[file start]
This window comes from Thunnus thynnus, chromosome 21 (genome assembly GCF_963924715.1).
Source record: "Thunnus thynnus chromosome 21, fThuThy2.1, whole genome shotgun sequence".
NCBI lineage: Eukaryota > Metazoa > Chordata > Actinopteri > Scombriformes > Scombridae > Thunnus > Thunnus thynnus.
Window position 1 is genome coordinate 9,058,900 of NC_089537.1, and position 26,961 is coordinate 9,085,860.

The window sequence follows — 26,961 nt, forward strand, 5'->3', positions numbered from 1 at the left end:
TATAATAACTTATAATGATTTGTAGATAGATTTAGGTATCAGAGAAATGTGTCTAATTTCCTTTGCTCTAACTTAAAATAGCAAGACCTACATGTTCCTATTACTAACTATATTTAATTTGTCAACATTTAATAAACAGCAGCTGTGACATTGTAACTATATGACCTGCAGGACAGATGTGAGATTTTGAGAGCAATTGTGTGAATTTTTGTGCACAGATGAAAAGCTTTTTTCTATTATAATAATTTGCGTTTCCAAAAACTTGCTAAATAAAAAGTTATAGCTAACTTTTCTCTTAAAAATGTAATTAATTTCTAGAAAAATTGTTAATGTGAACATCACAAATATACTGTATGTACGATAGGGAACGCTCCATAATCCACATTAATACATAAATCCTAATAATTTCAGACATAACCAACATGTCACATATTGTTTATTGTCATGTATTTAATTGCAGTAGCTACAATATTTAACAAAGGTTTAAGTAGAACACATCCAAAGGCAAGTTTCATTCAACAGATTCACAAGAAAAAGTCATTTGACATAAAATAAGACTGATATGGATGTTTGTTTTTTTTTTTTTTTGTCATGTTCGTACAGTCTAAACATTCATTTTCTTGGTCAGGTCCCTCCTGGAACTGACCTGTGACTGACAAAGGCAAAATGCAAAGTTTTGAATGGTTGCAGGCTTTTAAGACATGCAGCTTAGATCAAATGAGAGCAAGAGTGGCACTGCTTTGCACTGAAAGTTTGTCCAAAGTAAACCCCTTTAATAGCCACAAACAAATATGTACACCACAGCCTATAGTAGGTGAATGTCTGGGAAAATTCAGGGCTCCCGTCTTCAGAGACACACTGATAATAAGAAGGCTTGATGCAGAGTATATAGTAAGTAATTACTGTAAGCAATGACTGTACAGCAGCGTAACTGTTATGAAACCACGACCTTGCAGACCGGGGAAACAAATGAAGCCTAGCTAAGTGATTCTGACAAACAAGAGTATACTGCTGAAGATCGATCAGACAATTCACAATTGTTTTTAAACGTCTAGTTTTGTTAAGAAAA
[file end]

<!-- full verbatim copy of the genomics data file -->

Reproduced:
This window comes from Thunnus thynnus, chromosome 21 (genome assembly GCF_963924715.1).
Source record: "Thunnus thynnus chromosome 21, fThuThy2.1, whole genome shotgun sequence".
NCBI lineage: Eukaryota > Metazoa > Chordata > Actinopteri > Scombriformes > Scombridae > Thunnus > Thunnus thynnus.
Window position 1 is genome coordinate 9,058,900 of NC_089537.1, and position 26,961 is coordinate 9,085,860.

The window sequence follows — 26,961 nt, forward strand, 5'->3', positions numbered from 1 at the left end:
TATAATAACTTATAATGATTTGTAGATAGATTTAGGTATCAGAGAAATGTGTCTAATTTCCTTTGCTCTAACTTAAAATAGCAAGACCTACATGTTCCTATTACTAACTATATTTAATTTGTCAACATTTAATAAACAGCAGCTGTGACATTGTAACTATATGACCTGCAGGACAGATGTGAGATTTTGAGAGCAATTGTGTGAATTTTTGTGCACAGATGAAAAGCTTTTTTCTATTATAATAATTTGCGTTTCCAAAAACTTGCTAAATAAAAAGTTATAGCTAACTTTTCTCTTAAAAATGTAATTAATTTCTAGAAAAATTGTTAATGTGAACATCACAAATATACTGTATGTACGATAGGGAACGCTCCATAATCCACATTAATACATAAATCCTAATAATTTCAGACATAACCAACATGTCACATATTGTTTATTGTCATGTATTTAATTGCAGTAGCTACAATATTTAACAAAGGTTTAAGTAGAACACATCCAAAGGCAAGTTTCATTCAACAGATTCACAAGAAAAAGTCATTTGACATAAAATAAGACTGATATGGATGTTTGTTTTTTTTTTTTTTTGTCATGTTCGTACAGTCTAAACATTCATTTTCTTGGTCAGGTCCCTCCTGGAACTGACCTGTGACTGACAAAGGCAAAATGCAAAGTTTTGAATGGTTGCAGGCTTTTAAGACATGCAGCTTAGATCAAATGAGAGCAAGAGTGGCACTGCTTTGCACTGAAAGTTTGTCCAAAGTAAACCCCTTTAATAGCCACAAACAAATATGTACACCACAGCCTATAGTAGGTGAATGTCTGGGAAAATTCAGGGCTCCCGTCTTCAGAGACACACTGATAATAAGAAGGCTTGATGCAGAGTATATAGTAAGTAATTACTGTAAGCAATGACTGTACAGCAGCGTAACTGTTATGAAACCACGACCTTGCAGACCGGGGAAACAAATGAAGCCTAGCTAAGTGATTCTGACAAACAAGAGTATACTGCTGAAGATCGATCAGACAATTCACAATTGTTTTTAAACGTCTAGTTTTGTTAAGAAAA